In Bowen’s Enchanted August, Lottie and Rose are New York mothers of young children, dissatisfied at the way their lives are working out. Lottie’s husband seems to have lost interest in her. Rose’s husband is writing thrillers under a pseudonym, but her poetic talent has been overshadowed by her maternal role. The two women meet at the bulletin board of their children’s preschool, both drawn to a notice about a Maine cottage for rent for August.
Though the book reads quickly, it’s denser than it feels. As a reader, I felt it was necessary to slow down my reading so I could notice all the descriptive detail and the power in each word in The Life of Houses, allowing the story to unfold at its own rhythm and get fully under the skin. This is an utterly beautiful and somewhat sad story that grows in power with re-reading as it strikes at the heart of human relationships, families, self-perception, and how we make meaning in our lives.
The Book of Strange New Things is like no other book I’ve read. It’s exquisite, sad, uplifting and doomed all at the same time. I wish that the ending was different, and know, somehow, that nothing else that would do. This is a book that will remain with me, working its way under my skin like the Oasan atmosphere.
California writer Lorraine Devon Wilke presents her new novel, Hysterical Love, from a man’s point of view. Men have been writing from women’s points of view for centuries, not always effectively or convincingly. Entering the heart and mind of a character from a group to which one does not belong is always a challenge and Wilke deserves praise for daring to do it.
While it might be tempting to contain the magic of the Old Kingdom series under genre classifications like “fantasy,” or “young adult” fiction, I think it’s fair to say that Nix is a writer whose work goes well beyond genre definitions and edges towards the classic. The work will appeal to readers of all tastes – particularly those who want to be transported into a world richly drawn and exotic, and yet so full of a very human verisimilitude of life, coming-of-age, and loss.
Though a strong plot is what drives the book forward, it is characterisation that makes White Lady an engaging read. Mia is particularly well drawn, and the most pervasive voice through the book – her bravado and insecurity as she tries to deal with her mother’s betrayal providing a psychological anchor to the more chaotic story of drug deals and blood lust.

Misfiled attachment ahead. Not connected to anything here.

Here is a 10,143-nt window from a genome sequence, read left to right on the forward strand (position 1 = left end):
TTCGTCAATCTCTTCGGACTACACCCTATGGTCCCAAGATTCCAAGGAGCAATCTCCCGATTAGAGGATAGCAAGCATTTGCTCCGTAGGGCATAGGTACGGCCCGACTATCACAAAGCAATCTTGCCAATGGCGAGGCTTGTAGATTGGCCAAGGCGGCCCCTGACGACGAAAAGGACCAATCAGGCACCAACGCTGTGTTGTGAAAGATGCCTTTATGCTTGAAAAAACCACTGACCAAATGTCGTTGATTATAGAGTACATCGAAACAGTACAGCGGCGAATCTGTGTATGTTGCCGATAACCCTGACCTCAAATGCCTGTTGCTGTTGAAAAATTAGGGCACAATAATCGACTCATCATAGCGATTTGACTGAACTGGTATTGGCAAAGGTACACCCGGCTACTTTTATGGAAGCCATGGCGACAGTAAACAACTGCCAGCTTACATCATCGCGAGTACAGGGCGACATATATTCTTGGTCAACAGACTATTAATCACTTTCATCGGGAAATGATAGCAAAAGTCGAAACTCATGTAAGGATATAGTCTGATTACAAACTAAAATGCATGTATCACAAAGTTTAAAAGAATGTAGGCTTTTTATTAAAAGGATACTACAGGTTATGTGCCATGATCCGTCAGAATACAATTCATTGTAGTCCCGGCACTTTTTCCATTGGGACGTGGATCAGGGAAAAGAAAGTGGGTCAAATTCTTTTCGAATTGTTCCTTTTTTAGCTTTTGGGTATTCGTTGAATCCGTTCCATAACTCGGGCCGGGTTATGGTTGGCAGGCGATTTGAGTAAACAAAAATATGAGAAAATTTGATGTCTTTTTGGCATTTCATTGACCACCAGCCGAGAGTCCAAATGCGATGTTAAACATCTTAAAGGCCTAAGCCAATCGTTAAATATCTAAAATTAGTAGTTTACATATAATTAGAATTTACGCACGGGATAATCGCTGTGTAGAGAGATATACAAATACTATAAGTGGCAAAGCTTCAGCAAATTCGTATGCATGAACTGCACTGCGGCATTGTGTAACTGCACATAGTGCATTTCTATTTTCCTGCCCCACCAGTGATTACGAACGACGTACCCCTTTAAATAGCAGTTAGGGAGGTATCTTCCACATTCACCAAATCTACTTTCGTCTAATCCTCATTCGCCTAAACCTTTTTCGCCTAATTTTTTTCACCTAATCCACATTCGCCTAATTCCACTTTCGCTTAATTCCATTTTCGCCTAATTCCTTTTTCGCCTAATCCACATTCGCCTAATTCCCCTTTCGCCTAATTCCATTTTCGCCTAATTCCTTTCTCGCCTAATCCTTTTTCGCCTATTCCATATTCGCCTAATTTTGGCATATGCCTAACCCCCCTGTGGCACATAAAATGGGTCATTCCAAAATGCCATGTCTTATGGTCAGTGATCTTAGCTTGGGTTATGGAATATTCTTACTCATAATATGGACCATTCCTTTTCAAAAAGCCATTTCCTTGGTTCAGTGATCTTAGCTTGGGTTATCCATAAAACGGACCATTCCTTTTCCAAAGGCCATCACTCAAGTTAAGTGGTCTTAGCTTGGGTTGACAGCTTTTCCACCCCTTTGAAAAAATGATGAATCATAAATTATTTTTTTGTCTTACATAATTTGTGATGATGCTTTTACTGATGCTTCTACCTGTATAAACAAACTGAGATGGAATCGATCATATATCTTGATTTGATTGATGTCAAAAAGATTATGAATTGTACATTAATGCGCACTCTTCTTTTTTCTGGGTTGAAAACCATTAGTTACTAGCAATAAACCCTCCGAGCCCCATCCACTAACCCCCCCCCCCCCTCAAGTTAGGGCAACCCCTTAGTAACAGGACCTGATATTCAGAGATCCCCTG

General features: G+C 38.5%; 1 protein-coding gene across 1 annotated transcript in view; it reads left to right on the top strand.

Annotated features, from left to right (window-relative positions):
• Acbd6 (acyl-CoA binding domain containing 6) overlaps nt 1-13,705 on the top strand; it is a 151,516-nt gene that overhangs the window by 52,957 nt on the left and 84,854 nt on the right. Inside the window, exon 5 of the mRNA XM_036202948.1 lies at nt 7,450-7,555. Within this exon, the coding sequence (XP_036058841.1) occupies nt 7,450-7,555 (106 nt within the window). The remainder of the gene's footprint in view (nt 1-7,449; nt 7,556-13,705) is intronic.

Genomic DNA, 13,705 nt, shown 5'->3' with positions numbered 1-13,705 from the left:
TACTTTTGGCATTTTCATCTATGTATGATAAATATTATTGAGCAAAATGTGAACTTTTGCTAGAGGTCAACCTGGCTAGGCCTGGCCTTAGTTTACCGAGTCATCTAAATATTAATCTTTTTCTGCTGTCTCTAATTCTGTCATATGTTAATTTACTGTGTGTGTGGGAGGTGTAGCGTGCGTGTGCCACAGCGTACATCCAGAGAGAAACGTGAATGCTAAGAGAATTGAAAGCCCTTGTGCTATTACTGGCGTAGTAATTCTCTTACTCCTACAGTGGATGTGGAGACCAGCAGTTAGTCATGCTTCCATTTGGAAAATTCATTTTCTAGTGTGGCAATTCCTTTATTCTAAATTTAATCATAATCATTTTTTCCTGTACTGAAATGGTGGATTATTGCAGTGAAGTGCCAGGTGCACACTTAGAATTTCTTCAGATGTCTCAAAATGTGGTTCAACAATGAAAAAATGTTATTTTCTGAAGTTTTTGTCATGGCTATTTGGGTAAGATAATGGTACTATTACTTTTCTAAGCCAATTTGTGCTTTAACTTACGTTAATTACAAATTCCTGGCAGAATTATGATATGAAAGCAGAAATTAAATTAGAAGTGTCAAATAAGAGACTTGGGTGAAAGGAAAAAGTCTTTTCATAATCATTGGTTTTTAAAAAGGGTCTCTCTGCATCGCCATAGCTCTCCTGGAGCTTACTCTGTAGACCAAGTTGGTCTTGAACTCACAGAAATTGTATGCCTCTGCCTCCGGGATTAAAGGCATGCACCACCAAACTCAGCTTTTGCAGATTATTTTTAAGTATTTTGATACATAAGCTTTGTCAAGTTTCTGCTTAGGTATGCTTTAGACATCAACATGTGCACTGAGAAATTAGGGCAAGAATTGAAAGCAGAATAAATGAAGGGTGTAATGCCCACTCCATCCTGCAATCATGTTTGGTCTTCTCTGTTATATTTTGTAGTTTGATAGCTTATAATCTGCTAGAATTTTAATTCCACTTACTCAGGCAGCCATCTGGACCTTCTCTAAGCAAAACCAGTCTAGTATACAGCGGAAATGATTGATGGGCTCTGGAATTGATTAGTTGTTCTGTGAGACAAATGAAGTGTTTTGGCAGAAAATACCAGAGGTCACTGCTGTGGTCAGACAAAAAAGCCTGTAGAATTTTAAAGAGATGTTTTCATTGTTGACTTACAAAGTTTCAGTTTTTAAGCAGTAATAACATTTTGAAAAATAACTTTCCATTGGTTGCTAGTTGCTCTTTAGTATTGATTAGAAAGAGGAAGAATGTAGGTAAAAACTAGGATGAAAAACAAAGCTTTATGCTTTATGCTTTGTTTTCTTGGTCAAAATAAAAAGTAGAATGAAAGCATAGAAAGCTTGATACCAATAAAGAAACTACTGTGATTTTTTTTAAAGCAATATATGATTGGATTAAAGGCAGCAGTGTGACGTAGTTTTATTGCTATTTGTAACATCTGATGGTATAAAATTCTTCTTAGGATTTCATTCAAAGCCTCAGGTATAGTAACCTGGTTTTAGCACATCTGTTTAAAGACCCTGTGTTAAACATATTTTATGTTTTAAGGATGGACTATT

In Chewed Confession, Cheryl Kerwin’s Indie Excellence Finalist Book Award book, characters are connected in a straight-forward linear manner. In this case, the characters in these stories are often friends, family, colleagues, or acquaintances. Thus the main character of one story might casually call a friend or family member and this friend becomes the main character in the following story. This is generally the pattern throughout.
What is interesting about this book is that it is presented in such a way as to appear serious and it is only in the fineprint that fiction is mentioned (and oh, I’ve just noticed the words “delusional” and “satire” in the title). If a newbie to zen philosophy picked it up, there’s enough sentences in this book to convince them it’s non-fiction; a book to be studied and unravelled.
All the characters are terrific, utterly convincing; there is an authentic sense of place: Chelsea, N.Y., a blue-collar neighbourhood where authority figures, police officers most of all, are treated with suspicion; and there’s Fortune’s voice, streetwise but by no means hard-boiled, compassionate yet missing nowt. And with a nice line in epigrams: ‘A man in prison needs a human word.’ ‘Unanswered questions are like lurking monsters.’
Breadth of vision and the ability to construct tension from the first page maintains the drama as the events wind and twist through each step taken toward the inexorable truth about Perla, her parents, her lineage and her country. It is a journey well worth taking.